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Incorporation of a Private Company


Incorporation of a Private Company

The incorporation of a Company is governed by the Companies Act 1956. The Companies Act is an Act to consolidate and amend the law relating to companies and certain other associations. It extends to the whole of India. Chapters I and II deal with the incorporation of a company and matters incidental thereto.

Private company / public company

  1. Private company means a company which has a minimum paid-up capital of one lakh rupees or such higher paid-up capital as may be prescribed, and by its articles,

  2.  restricts the rights to transfer its shares, if any;

  1. persons who are in the employment of the company, and

  2. persons who, having been formerly in the employment of the company, were members of the company while in that employment and have continued to be members after the employment ceased; and

  1.  limits the number of its members to fifty not including-

  2. prohibits any invitation to the public to subscribe for any shares in, or debentures of, the company ;

  3.  prohibits any invitation or acceptance of deposits from persons other than its member, directors or their relatives;

Provided that where two or more persons hold one or more shares in a company jointly, they shall, for the purposes of this definitions, be treated as a single member;

Public company means a company which -

  1. is not a private company;
  2. has a minimum paid-up capital of five lakh rupees or such higher paid-up capital, as may be prescribed;
  3. is a private company which is a subsidiary of a company which is not a private company.
  • Every private company, existing on the commencement of the Companies (Amendment) Act, 2000, with a paid-up capital of less than one lakh rupees, shall, within a period of two years from such commencement, enhance its paid-capital to one lakh rupees.

  • Every private company, existing on the commencement of the Companies (Amendment) Act, 2000, with a paid-up capital of less than five lakh rupees, shall, within a period of two years from such commencement, enhance its paid-capital to five lakh rupees.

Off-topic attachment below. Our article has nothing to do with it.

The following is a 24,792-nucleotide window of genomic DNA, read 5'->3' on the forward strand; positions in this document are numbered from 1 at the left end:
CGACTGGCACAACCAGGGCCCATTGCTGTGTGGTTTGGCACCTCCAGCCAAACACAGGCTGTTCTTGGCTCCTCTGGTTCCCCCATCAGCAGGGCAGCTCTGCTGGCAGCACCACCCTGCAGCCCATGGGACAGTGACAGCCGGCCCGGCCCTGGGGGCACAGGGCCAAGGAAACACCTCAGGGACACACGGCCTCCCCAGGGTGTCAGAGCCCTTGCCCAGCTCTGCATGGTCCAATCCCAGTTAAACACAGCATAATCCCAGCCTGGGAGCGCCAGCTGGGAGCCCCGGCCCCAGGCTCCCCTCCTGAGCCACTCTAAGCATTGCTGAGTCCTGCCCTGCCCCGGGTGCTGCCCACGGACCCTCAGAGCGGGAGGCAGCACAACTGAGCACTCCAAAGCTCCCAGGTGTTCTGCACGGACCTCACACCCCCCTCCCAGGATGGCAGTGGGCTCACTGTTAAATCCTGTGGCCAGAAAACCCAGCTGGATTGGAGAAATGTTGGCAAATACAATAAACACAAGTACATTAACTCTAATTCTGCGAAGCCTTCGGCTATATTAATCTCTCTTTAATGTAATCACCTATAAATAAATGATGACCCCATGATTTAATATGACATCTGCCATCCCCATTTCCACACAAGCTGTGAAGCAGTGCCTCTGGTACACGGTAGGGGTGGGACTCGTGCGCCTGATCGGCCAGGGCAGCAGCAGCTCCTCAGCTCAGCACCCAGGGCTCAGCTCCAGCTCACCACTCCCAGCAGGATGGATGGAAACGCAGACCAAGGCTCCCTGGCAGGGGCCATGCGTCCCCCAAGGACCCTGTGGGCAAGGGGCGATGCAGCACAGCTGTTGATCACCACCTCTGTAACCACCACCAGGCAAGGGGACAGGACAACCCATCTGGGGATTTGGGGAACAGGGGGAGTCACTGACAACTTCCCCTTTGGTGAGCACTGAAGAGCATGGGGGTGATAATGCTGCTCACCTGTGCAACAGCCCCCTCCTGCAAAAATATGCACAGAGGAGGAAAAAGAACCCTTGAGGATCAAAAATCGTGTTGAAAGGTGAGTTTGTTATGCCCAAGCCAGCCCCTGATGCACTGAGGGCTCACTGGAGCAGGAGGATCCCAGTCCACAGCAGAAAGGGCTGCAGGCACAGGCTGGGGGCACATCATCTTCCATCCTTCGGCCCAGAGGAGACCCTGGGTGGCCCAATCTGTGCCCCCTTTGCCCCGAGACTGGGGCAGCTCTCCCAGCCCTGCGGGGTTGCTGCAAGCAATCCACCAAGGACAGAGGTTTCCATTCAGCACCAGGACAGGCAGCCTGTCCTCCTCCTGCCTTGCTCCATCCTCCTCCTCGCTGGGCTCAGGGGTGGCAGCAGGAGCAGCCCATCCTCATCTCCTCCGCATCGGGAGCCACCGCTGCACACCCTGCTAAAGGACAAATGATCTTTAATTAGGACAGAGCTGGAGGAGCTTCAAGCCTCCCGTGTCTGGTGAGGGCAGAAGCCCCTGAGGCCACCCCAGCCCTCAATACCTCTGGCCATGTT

• Where a private company or a public company fails to enhance its paid-up capital in the manner specified in sub-section (3) or sub-section (4), such company shall be deemed to be a defunct company within the meaning of section 560 and its name shall be struck off from the register by the Registrar.

  • A company registered under section 25 before or after the commencement of Companies (Amendment) Act, 2000 shall not be required to have minimum paid-up capital specified in this section.

Formation of a private limited company

A private Company can be formed either by

  1.  incorporation of a new company for doing a new business , or

  2. conversion of existing business of a sole proprietary concern or partnership firm into a company.

A sole proprietary or partnership business can be converted into a company in any of the following ways:

  1. By outright sale of the business as a going concern. It may be a block sale where the following takes over all the assets and liabilities of the firm or it may be partial take over of certain assets and liabilities. The consideration may be based on itemized sale or it may be on slump sale basis.
  1. A company becoming a partner of the firm which will be dissolved thereafter by making partners of the firms the only shareholders of the newly incorporated company for which the following steps should be taken:
  1.  Form a private company as per the procedure.

  2. The proprietor of the existing business along with some other persons (generally, family members and  friends) or the partners of the existing firms, are the subscribers to the Company Memorandum of Association

  3. Make the newly formed company a partner with the sole-proprietor or the partners of the existing business. For this purpose a fresh partnership deed is to be executed.

  4. Make a provision in the new partnership deed for the transfer of all assets and liabilities of the firm to any one of the partners who will pay off to the other partners.

  5. Dissolve the partnership with the whole business going to the company as the sole continuing partner.

  6. Every other partner of the firm (or the proprietor) gets shares in the company in lieu of his interest in the firm on dissolution.



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